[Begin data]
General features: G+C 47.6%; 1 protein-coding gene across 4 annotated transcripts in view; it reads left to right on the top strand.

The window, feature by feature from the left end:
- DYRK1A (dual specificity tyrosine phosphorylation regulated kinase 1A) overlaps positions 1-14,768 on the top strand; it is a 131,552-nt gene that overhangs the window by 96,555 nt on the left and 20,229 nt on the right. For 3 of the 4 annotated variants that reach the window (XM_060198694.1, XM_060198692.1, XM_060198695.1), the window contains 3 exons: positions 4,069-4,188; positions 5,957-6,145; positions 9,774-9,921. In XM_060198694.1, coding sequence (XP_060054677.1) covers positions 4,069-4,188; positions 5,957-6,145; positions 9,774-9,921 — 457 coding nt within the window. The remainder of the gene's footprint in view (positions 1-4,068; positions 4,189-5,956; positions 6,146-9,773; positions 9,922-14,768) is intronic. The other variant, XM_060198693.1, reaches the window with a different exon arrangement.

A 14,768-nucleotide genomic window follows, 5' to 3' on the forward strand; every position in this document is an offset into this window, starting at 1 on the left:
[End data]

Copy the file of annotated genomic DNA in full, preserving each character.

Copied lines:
General features: G+C 47.6%; 1 protein-coding gene across 4 annotated transcripts in view; it reads left to right on the top strand.

The window, feature by feature from the left end:
- DYRK1A (dual specificity tyrosine phosphorylation regulated kinase 1A) overlaps positions 1-14,768 on the top strand; it is a 131,552-nt gene that overhangs the window by 96,555 nt on the left and 20,229 nt on the right. For 3 of the 4 annotated variants that reach the window (XM_060198694.1, XM_060198692.1, XM_060198695.1), the window contains 3 exons: positions 4,069-4,188; positions 5,957-6,145; positions 9,774-9,921. In XM_060198694.1, coding sequence (XP_060054677.1) covers positions 4,069-4,188; positions 5,957-6,145; positions 9,774-9,921 — 457 coding nt within the window. The remainder of the gene's footprint in view (positions 1-4,068; positions 4,189-5,956; positions 6,146-9,773; positions 9,922-14,768) is intronic. The other variant, XM_060198693.1, reaches the window with a different exon arrangement.

A 14,768-nucleotide genomic window follows, 5' to 3' on the forward strand; every position in this document is an offset into this window, starting at 1 on the left: